Diagnostic tests for TB in cattle

In countries implementing bovine TB eradication programmes, variants of the intradermal tuberculin test (commonly known as the skin test) are used to routinely screen cattle herds for TB. The skin test is also approved by the EU and the OIE (World Organisation for Animal Health) for international trade of cattle. In general, the skin test performs well in identifying TB-infected cattle herds. At the standard interpretation, the comparative format of the skin test used in the UK and Ireland has a very high specificity (i.e. false positive results are highly unlikely), but only a good to moderate sensitivity, meaning that one round of testing is unlikely to detect all of the TB-infected animals present in a herd. Further information about the skin test can be found on the TB hub.

Systematic and regular skin testing of cattle herds is likely to remain the cornerstone of TB control in cattle for the foreseeable future. Nevertheless, additional diagnostic tests used on live cattle have been developed over the years to supplement the primary skin test in specific circumstances. The most successful and widely accepted of those additional TB tests is the interferon-gamma blood test developed in the late 1980s and early 1990s in Australia. More information about the characteristics and current uses of the interferon-gamma blood test in Great Britain can be found on the TB hub.

The IDEXX test is an antibody blood test that gained OIE approval as a supplementary TB test for cattle in 2012, but it has not been officially recognised by the EU yet. This means that although it cannot be used as a statutory TB test in Great Britain, APHA can use it in exceptional circumstances with prior consent from the herd owner. It is a third line test used in chronic TB breakdown herds where repeated tuberculin skin testing and use of the interferon-gamma blood test has already occurred. Further information about the IDEXX antibody test can be found on the TB hub.

Other diagnostic tests for bovine TB

Apart from the interferon-gamma and IDEXX blood tests, other laboratory tests for TB have been developed for use in cattle, but their application has been confined to the experimental setting or to very specific field situations. In fact, no laboratory test has been universally adopted as a reliable and cost-effective alternative to the tuberculin skin test.

The vast majority of these novel diagnostic tests for bovine TB have not been validated yet. This means that their performance characteristics (such as sensitivity, specificity, predictive values, repeatability of results, etc.) have not been fully evaluated in the cattle population of interest. As such, these tests are not approved for official use in cattle, but they may be considered for exceptional private use in cattle herds with chronic TB breakdowns. Examples of these tests are the Enferplex TB serological test, PCR testing of faecal samples and phage testing:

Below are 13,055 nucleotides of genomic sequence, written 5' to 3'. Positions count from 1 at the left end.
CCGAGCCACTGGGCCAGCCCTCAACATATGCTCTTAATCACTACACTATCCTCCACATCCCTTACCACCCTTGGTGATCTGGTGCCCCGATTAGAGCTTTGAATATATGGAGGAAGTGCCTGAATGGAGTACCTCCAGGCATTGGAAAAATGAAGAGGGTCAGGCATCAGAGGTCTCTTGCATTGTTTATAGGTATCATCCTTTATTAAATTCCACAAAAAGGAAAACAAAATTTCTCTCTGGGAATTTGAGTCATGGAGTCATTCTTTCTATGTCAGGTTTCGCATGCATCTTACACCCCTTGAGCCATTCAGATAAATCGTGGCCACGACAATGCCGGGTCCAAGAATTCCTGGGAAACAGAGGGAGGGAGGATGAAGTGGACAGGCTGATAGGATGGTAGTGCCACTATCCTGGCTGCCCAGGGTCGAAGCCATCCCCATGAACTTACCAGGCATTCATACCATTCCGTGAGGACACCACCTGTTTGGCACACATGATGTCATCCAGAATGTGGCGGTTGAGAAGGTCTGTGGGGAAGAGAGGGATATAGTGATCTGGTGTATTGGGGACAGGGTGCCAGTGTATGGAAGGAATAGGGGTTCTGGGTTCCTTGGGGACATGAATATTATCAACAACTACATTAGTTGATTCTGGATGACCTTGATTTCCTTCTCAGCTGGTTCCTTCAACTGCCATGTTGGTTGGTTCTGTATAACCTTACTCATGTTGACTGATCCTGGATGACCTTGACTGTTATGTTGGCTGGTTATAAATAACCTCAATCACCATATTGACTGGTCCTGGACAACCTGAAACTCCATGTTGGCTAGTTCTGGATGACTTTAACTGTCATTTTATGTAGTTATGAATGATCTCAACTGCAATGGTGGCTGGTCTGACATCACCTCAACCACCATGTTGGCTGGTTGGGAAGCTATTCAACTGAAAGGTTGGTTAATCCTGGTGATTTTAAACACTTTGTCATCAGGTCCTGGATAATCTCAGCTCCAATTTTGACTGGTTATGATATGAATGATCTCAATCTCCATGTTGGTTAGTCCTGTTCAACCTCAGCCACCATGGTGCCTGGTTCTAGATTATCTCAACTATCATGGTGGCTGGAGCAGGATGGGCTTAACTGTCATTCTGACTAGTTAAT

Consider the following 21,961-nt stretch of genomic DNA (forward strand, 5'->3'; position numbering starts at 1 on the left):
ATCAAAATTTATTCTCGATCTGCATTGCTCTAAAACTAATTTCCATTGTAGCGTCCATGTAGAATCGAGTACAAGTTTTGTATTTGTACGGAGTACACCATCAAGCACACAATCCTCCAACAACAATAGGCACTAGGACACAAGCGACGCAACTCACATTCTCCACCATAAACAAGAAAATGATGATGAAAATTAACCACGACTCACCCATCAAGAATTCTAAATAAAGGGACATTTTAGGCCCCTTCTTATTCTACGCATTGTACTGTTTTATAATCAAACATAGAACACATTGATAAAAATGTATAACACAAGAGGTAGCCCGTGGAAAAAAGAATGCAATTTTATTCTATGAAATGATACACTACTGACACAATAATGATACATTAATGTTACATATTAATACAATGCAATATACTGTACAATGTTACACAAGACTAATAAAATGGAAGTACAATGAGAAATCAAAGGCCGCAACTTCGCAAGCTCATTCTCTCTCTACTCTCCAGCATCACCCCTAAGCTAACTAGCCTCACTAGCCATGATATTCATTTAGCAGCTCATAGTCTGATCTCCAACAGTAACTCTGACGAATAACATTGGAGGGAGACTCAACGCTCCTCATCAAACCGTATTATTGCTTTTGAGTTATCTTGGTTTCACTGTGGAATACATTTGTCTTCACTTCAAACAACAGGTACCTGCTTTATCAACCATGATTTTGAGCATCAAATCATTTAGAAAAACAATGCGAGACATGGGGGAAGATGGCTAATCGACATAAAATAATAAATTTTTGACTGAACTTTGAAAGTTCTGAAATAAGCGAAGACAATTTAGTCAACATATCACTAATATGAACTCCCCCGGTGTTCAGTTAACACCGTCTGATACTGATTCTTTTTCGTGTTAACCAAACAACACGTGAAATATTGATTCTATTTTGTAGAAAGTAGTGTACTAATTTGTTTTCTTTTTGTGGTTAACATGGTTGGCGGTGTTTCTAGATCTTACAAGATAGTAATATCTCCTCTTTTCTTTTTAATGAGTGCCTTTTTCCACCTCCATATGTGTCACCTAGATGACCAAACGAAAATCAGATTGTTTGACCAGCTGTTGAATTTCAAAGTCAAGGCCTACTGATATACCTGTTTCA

• The Enferplex test produced by Enfer Laboratories, Ireland is a blood test for detection of specific antibodies to M. bovis
  • PCR (polymerase chain reaction) is a test in development by Warwick University to detect small amounts of DNA in environmental samples. Further information on the PCR test can be found on the TB hub
  • The Actiphage test is a test in development by Nottingham University to detect M. tuberculosis complex bacteria in blood from TB-infected cattle. It uses a Mycobacterium-specific bacteriophage (virus that infects bacteria)

When can use of non-validated diagnostic tests for TB in cattle be considered?

Pending their full validation and official regulatory approval, the use of non-validated tests can only be considered in exceptional circumstances and subject to prior permission from APHA. Failure to seek written consent from APHA for private TB testing of cattle constitutes an offence under the Animal Health Act 1981, of which Article 13(3) of the Tuberculosis (England) Order 2014 refers.

Defra has developed a protocol for use of non-validated diagnostic tests for bovine TB in England, which is available for private vets on the APHA vet gateway.

This protocol applies to cattle herds affected by persistent TB breakdowns with lesion and/or culture positive cattle where repeat skin and interferon-gamma blood testing has not resolved the infection.

Key factors to consider with non-validated diagnostic tests for TB in cattle

  • By definition, the performance characteristics of such tests are not fully understood (e.g. the probability of false positive and false negative results);
  • A non-validated test cannot be used to negate a positive result to any of the current statutory TB tests;
  • Cattle keepers should speak with their private vet to discuss possible options for additional TB testing if they are interested in finding out whether their herd may be eligible;
  • Communication and proactive engagement with APHA before any non-validated tests are deployed is essential. APHA also expects private vets to engage with the test manufacturer, so that testing will contribute to the evidence needed for the candidate test to be validated;
  • The fate (i.e. movement to slaughter or restriction for life) of the animals subject to non-validated tests will be determined by the outcome of these tests. A formal written agreement is required between the private vet and the herd owner before any non-validated tests are deployed;
  • Defra will not be liable to pay compensation for animals that give positive results to any privately funded non-validated tests initiated by a private vet.